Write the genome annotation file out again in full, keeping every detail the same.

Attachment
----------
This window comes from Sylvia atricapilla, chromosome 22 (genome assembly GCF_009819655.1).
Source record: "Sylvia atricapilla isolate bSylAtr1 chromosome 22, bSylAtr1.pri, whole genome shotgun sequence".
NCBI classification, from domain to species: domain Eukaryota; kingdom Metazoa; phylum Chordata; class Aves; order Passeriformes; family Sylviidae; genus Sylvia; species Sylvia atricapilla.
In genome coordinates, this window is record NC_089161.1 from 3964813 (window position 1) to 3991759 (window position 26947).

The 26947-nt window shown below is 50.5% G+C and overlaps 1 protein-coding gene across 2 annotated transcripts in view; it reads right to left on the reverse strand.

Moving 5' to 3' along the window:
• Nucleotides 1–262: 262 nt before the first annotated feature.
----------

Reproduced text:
This window comes from Sylvia atricapilla, chromosome 22 (genome assembly GCF_009819655.1).
Source record: "Sylvia atricapilla isolate bSylAtr1 chromosome 22, bSylAtr1.pri, whole genome shotgun sequence".
NCBI classification, from domain to species: domain Eukaryota; kingdom Metazoa; phylum Chordata; class Aves; order Passeriformes; family Sylviidae; genus Sylvia; species Sylvia atricapilla.
In genome coordinates, this window is record NC_089161.1 from 3964813 (window position 1) to 3991759 (window position 26947).

The 26947-nt window shown below is 50.5% G+C and overlaps 1 protein-coding gene across 2 annotated transcripts in view; it reads right to left on the reverse strand.

Moving 5' to 3' along the window:
• Nucleotides 1–262: 262 nt before the first annotated feature.